SB Voices: Trendsetters

1st June, 2018 by Owen Bellwood

The first six months in a new job can be overwhelming. Owen Bellwood says there are some amazing things to discover as a young drinks writer.

Trash Tiki use waste products in their cocktail recipes

It’s been just over six months since I joined team SB, and what a six months it has been.

With an interest in on-trade stories and a, perhaps naive, ambition to visit as many of London’s best bars as I could, my first six months as a drinks writer have been quite eye-opening.

Having worked behind the bar for several years, albeit not the most trendsetting bar ever, I was aware of some cocktail trends and had heard rumours of the workings behind some of the world’s best bars. However, seeing these techniques in action has been brilliant.

The amount of bars producing their own ingredients, in London alone, is incredible. Everything from the cranberry shrub used in Three Sheets for its signature Cosmo to a fennel, orange and pepper vodka made by the bar team at Rake’s for The Mad House cocktail.

This practise has blown the world of cocktail ingredients wide open, and with a finite number of spirits produced, bartenders are able to create an infinite number of flavour combinations – mind blowing stuff.

Scarfes Bar at The Rosewood Hotel has definitely created the most intriguing example of this. The team there created a cocktail menu inspired by famous faces and events from the last 18 years, with one cocktail inspired by Sir David Attenborough. To make his cocktail, the team made their own distillates from compost, grass and flowers, imagine that!

I’ve also noticed that along the way to creating these ingredients, bars are increasingly looking at ways to use any waste products they create. Reducing waste in cocktail bars has never been more important, with bars around the world striving to use every part of an ingredient, such as the juice, skin and flesh from a lemon, lime or orange.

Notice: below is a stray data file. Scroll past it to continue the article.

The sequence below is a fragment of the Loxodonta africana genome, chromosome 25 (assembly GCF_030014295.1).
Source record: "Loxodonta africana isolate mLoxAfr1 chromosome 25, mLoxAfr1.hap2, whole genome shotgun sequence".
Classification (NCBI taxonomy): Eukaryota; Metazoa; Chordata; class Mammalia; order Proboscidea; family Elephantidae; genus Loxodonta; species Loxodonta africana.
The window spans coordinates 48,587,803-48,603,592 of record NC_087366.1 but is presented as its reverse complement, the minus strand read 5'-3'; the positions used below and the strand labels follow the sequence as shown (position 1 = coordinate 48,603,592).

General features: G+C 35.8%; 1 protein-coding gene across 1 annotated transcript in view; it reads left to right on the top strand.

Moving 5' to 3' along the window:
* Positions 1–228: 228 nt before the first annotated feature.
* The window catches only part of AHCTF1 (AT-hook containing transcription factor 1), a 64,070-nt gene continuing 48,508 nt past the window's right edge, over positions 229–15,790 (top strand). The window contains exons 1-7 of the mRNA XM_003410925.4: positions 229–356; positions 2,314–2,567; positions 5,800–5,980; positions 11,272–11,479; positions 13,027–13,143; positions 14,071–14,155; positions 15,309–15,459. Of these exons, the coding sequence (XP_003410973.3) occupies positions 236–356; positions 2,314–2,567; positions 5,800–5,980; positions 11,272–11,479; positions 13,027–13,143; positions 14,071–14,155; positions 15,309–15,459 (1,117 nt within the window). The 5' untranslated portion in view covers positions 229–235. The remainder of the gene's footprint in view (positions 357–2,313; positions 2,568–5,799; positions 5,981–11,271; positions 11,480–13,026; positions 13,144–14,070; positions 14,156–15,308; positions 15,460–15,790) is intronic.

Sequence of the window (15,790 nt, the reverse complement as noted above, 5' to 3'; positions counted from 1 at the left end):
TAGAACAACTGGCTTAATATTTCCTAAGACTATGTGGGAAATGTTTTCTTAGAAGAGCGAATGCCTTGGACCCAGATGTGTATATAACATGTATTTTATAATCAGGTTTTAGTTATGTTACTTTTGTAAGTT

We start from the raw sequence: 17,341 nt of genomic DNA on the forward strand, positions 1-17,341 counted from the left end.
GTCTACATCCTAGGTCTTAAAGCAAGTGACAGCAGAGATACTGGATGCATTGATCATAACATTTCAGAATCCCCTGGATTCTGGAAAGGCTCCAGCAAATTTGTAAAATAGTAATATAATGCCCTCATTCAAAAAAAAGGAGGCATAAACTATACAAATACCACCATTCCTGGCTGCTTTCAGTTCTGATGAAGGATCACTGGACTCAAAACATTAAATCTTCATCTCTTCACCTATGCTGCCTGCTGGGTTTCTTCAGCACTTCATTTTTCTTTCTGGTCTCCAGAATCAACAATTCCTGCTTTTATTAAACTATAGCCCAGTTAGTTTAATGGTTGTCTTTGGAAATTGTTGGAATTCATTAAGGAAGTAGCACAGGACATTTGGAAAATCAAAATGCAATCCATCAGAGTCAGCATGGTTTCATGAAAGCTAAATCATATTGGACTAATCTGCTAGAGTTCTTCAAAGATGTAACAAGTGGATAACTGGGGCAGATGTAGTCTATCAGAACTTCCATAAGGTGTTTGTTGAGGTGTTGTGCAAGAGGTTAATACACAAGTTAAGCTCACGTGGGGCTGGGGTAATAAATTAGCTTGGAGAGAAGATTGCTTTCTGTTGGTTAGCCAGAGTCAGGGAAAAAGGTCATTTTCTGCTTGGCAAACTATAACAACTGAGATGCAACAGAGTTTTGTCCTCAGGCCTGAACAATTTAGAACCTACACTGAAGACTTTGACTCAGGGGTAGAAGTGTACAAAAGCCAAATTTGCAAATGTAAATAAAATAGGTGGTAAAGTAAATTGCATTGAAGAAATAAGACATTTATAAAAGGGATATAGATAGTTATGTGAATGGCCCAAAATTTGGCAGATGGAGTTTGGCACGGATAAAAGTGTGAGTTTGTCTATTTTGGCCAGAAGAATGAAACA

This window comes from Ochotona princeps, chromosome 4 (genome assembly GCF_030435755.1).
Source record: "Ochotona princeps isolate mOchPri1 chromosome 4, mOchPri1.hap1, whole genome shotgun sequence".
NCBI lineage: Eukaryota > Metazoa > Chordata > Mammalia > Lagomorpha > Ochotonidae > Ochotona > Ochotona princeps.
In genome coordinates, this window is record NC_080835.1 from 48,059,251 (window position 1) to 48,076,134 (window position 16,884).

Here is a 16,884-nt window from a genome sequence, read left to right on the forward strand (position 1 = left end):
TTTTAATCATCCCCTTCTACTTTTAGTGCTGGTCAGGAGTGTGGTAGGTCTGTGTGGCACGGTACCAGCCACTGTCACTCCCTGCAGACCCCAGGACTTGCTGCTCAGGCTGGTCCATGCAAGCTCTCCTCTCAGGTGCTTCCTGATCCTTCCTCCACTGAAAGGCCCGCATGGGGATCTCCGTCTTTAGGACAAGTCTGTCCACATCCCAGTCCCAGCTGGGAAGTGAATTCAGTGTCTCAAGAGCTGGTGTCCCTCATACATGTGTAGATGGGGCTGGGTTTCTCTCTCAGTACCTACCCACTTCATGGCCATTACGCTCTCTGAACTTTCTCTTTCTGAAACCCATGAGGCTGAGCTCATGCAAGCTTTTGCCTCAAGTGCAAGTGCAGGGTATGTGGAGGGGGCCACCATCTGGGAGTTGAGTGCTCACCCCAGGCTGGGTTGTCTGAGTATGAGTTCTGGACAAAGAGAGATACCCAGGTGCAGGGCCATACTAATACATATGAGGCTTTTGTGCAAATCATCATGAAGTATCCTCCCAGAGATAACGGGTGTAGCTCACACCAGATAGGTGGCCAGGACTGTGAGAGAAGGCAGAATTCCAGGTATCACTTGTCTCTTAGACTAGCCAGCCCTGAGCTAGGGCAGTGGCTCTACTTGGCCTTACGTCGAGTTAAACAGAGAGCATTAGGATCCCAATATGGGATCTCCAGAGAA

The Naturalist at Scarfes Bar is made with compost, grass and flowers

Bartending duo Trash Tiki told me all about the steps they take to reduce waste behind the bar, which includes making cordial from watermelon skin, boiling down citrus husks to make a stock to use in mixed drinks and making an orgeat syrup out of toasted avocado stones, which are wasted by all those pesky millennials eating avocado toast every day – when will my generation learn!

The high-pressure environment of the world’s biggest cocktail competitions is also encouraging bartenders to use waste products and make their own ingredients. At the recent UK final of the Southern Comfort Southern Showdown competition, Thomas Hay-Owens, from Seaside Boarding House in Dorset, finished in the top three with a cocktail that used a home-made blackberry infusion and was topped with a sherbet made from the very same blackberries. While Charley Carrington, of Last Chance in Nottingham, created a twist on a Whisky Sour that used an egg white substitute made from lemon skins. I still have no idea how this worked but it was impressive.

While there aren’t a lot of bars that can spend upwards of £2,000 on distillation equipment, things like infusions, syrups and bitters can be attempted by any experimental bartender. I think this is one of the most exciting things I’ve noticed, while at present these techniques are reserved for the world’s best bartenders, it’s definitely something any bartender can attempt, I’ve even tried a few myself over the last six months, with wildly different levels of success.

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